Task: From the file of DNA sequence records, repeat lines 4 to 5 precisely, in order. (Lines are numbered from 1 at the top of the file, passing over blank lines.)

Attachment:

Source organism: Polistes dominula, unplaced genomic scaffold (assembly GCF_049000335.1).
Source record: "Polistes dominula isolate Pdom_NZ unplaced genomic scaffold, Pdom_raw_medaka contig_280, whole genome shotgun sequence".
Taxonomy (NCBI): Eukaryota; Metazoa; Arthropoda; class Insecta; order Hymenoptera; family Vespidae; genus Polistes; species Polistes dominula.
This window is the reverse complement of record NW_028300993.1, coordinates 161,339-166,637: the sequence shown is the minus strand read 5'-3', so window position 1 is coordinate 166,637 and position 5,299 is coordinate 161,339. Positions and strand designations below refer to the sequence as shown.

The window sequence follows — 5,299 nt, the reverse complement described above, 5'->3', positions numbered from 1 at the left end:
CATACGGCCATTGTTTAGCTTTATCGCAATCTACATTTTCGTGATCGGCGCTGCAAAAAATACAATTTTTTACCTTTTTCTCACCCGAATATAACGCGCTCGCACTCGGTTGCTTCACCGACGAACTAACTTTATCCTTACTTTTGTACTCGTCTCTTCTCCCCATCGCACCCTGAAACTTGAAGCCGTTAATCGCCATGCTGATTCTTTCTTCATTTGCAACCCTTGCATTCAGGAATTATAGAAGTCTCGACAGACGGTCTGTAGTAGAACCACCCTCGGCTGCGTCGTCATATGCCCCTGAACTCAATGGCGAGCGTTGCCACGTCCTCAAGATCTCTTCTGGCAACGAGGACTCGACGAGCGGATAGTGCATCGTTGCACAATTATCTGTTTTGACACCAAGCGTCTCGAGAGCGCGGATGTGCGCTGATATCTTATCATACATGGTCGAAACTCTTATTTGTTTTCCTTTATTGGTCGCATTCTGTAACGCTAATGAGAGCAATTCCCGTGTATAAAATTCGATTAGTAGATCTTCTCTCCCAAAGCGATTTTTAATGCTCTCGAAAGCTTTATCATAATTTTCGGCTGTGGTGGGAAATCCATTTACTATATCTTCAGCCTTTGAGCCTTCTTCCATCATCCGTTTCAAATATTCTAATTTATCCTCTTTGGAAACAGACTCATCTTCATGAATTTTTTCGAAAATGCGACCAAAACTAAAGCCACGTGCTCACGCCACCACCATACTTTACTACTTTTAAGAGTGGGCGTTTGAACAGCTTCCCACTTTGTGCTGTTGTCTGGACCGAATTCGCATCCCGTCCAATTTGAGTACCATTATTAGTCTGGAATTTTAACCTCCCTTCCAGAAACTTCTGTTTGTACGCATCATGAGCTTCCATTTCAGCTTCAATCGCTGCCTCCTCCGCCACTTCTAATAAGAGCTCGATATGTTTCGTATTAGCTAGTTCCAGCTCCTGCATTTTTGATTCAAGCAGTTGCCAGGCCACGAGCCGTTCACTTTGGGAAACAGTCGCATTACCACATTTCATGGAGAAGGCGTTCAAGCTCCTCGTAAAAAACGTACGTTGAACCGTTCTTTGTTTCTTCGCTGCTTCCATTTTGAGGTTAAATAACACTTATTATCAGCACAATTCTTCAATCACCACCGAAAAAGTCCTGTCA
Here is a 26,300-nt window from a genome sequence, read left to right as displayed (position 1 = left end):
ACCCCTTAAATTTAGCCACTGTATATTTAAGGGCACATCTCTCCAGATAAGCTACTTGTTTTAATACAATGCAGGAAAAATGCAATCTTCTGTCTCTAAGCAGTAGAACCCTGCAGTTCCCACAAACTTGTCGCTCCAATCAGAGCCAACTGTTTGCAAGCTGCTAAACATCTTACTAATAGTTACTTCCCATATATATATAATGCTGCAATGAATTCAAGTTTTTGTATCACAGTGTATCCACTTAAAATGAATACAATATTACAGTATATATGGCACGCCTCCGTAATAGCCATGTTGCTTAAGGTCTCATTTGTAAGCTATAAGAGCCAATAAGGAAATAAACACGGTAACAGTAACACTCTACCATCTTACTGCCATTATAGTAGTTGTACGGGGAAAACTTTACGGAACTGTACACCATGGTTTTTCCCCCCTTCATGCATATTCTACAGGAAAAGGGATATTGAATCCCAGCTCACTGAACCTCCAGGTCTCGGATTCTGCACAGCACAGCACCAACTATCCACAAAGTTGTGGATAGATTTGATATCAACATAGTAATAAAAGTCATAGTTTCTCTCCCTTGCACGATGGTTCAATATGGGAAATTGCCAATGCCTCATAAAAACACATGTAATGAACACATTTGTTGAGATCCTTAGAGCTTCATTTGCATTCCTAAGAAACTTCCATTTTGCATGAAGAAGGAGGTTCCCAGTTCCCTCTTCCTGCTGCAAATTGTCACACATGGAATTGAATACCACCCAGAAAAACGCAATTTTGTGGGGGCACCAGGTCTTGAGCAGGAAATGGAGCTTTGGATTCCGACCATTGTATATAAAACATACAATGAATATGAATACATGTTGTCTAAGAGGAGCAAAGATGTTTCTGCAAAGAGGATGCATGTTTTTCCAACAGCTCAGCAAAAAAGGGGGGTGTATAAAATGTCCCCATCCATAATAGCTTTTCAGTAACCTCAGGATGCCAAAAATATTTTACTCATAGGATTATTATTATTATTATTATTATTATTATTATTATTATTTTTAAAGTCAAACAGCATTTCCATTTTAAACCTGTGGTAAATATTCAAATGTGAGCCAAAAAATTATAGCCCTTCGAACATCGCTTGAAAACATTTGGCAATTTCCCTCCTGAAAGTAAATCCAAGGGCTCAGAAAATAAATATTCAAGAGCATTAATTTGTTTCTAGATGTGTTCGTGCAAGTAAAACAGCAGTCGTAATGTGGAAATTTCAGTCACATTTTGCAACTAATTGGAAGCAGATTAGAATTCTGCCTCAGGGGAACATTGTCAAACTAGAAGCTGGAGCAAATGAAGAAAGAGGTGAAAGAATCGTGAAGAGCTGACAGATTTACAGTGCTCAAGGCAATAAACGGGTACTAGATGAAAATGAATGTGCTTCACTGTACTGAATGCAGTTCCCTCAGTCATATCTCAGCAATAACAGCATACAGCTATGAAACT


This window is the reverse complement of record NW_028300993.1, coordinates 161,339-166,637: the sequence shown is the minus strand read 5'-3', so window position 1 is coordinate 166,637 and position 5,299 is coordinate 161,339. Positions and strand designations below refer to the sequence as shown.

The window sequence follows — 5,299 nt, the reverse complement described above, 5'->3', positions numbered from 1 at the left end: